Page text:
Rigby’s Encyclopaedia of the Herring

aka The Herripedia


A jig from 1750, The Herring Buss, is found and played for you by the excellent English concertina player Rob Harbron


In conversation with Rob Harbron, now officially English Concertina Player to the Herripedia, the existence of a tune, apparently The Herring Buss was mentioned. He searched The Traditional Tune Archive at www.tunearch.org and there it was, published in John Hinton’s The Universal Magazine of Knowledge and Pleasure, November 1750. A jig. Hurrah!

It’s never just a question of playing the dots with traditional tunes from old manuscripts. You have to get the feel of it and work out how make it your own. That’s the nature of the tradition. Rob Harbron did this for your education and delight: click on the link below to see him play the tune.

The traditional approach to naming traditional tunes did not always involve structural or evocative associations between melody and title. Whatever was exercising the audiences mind at the time would do: grabbing public attention was all.

In and around 1750 there was a lot of herring buss promotion going on. A herring buss was a kind of Dutch factory ship, catching, gutting and salting herring at sea, producing the high quality product that dominated the vast European market. From James III onwards, the Stuart kings had tried create a herring buss fleet. James VI & I, Charles I, Charles II and even James II had lamentably failed in the task. Now it was the Hanoverians’ turn.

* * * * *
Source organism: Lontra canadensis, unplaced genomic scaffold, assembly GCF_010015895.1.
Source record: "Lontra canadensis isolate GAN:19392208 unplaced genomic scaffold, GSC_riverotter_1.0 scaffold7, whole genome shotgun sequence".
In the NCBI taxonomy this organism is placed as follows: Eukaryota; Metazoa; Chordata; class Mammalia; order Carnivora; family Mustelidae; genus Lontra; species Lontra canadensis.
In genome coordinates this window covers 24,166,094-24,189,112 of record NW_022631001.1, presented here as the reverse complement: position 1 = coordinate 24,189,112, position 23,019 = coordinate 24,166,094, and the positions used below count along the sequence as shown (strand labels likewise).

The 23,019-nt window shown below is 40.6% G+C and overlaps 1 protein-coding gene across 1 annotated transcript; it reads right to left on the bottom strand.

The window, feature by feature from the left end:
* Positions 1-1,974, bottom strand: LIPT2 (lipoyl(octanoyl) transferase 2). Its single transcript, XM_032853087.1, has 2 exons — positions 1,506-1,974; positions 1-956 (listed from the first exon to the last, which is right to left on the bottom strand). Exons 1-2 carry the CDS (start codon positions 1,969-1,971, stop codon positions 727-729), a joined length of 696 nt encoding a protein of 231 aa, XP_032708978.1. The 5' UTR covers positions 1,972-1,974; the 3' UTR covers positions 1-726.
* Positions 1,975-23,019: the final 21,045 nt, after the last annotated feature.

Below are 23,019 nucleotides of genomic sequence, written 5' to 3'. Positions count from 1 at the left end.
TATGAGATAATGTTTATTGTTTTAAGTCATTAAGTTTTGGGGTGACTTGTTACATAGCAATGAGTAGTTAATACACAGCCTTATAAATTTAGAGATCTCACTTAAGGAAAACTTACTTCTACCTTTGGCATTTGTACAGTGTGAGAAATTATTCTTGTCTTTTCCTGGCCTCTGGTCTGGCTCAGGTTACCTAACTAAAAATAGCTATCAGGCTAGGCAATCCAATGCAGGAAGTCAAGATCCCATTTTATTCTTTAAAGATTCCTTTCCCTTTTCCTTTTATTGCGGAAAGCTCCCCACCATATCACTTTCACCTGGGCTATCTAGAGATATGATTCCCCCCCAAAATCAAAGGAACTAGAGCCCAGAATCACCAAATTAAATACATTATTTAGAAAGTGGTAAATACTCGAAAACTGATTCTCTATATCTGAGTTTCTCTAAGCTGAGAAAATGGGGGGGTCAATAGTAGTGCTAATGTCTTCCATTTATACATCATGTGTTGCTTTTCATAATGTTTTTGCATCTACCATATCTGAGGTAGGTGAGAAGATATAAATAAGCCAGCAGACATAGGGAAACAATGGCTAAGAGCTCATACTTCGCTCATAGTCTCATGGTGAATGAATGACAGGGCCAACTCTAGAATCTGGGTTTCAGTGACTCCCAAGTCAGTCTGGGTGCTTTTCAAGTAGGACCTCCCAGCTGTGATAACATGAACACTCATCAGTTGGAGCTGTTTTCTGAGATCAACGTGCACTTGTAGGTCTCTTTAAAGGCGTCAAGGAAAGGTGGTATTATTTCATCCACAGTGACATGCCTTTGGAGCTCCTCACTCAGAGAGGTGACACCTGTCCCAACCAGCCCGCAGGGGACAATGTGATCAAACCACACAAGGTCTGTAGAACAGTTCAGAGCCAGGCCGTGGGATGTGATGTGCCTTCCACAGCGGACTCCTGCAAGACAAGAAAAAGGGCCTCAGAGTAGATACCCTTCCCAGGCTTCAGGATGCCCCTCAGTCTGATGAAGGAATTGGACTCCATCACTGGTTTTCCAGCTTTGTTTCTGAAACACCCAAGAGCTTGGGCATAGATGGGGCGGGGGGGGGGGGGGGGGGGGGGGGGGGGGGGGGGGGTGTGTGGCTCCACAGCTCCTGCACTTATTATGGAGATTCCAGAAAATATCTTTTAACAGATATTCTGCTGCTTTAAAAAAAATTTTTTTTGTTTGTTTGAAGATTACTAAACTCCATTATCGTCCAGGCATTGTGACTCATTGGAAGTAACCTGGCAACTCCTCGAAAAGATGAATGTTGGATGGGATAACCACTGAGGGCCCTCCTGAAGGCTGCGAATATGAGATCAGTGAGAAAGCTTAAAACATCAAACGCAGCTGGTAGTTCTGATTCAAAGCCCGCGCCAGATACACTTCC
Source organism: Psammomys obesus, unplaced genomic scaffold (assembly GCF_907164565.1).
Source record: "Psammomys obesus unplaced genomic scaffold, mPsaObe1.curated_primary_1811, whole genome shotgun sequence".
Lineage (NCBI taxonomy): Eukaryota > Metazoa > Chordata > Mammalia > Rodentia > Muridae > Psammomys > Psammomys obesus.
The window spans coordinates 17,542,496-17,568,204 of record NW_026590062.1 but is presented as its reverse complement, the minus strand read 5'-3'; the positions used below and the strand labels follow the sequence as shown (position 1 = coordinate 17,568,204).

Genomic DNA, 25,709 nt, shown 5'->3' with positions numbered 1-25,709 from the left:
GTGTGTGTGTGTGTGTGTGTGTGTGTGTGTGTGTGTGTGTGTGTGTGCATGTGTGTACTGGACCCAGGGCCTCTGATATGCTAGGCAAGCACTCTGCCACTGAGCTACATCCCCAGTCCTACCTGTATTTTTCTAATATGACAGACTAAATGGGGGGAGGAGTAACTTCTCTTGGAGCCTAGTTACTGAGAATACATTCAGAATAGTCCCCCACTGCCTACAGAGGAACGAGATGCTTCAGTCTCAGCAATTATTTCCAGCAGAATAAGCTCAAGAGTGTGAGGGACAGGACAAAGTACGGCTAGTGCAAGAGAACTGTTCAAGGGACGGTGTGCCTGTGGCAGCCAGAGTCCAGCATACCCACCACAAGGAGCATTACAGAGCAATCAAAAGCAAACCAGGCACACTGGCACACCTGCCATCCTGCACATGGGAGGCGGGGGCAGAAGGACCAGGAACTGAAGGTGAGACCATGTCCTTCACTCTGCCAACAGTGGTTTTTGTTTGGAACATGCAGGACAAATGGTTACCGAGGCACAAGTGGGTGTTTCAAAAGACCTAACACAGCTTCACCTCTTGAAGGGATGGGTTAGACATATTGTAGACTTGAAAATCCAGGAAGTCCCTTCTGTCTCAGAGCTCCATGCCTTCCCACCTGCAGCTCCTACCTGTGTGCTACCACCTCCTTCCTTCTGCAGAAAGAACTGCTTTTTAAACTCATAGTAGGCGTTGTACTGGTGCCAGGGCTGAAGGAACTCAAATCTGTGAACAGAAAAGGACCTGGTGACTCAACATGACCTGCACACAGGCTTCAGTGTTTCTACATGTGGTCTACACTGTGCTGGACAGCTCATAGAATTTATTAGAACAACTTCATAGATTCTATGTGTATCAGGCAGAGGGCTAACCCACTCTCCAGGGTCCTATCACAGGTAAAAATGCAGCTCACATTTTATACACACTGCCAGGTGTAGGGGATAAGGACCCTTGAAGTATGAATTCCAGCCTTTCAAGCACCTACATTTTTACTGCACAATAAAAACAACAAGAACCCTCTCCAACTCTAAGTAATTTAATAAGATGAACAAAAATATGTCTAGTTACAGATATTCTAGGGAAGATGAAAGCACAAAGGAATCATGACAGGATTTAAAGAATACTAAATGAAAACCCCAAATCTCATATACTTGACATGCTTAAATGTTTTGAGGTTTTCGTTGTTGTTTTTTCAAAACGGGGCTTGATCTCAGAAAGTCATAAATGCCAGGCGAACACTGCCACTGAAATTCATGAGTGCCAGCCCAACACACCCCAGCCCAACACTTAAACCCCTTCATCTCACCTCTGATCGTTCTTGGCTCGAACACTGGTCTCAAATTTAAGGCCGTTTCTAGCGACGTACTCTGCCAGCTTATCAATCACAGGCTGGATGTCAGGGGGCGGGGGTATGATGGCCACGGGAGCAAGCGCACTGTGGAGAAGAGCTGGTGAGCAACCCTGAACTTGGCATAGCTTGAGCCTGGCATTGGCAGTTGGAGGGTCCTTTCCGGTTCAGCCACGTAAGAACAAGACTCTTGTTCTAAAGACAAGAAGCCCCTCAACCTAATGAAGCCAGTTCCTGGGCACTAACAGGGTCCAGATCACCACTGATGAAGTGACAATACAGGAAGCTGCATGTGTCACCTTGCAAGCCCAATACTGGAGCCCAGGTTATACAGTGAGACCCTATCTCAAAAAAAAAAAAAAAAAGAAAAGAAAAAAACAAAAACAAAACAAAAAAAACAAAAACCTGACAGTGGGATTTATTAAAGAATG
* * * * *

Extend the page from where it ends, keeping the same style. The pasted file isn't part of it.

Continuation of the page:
The Society of the Free British Fishery had been established in 1749. The Act for the Encouragement of the British White Herring Fishery had been passed in 1750. England’s Herring Poet John Lockman had been appointed Secretary to the Society and was busy promoting the herring with pamphlets such as The Vast Importance of the Herring Fishery, &c to these Kingdoms (1750), backed up the following year with his poem, The Shetland Herring and Peruvian Goldmine, dedicated to Frederick, Prince of Wales, who had become Governor to the Society.

At the centre of Hogarth’s Beer Street, a couple of fishwives are looking at A New Ballad on the Herring Fishery by Lockman, probably that one. Lockman frequented the Vauxhall Pleasure Gardens, giving away herrings with copies of his poems. It’s a context in which you can imagine a fiddle player lifting his bow and announcing, This one’s called The Herring Buss. Laughter. The passing crowd stops. Job done.

From The Traditional Tune Archive at https://tunearch.org/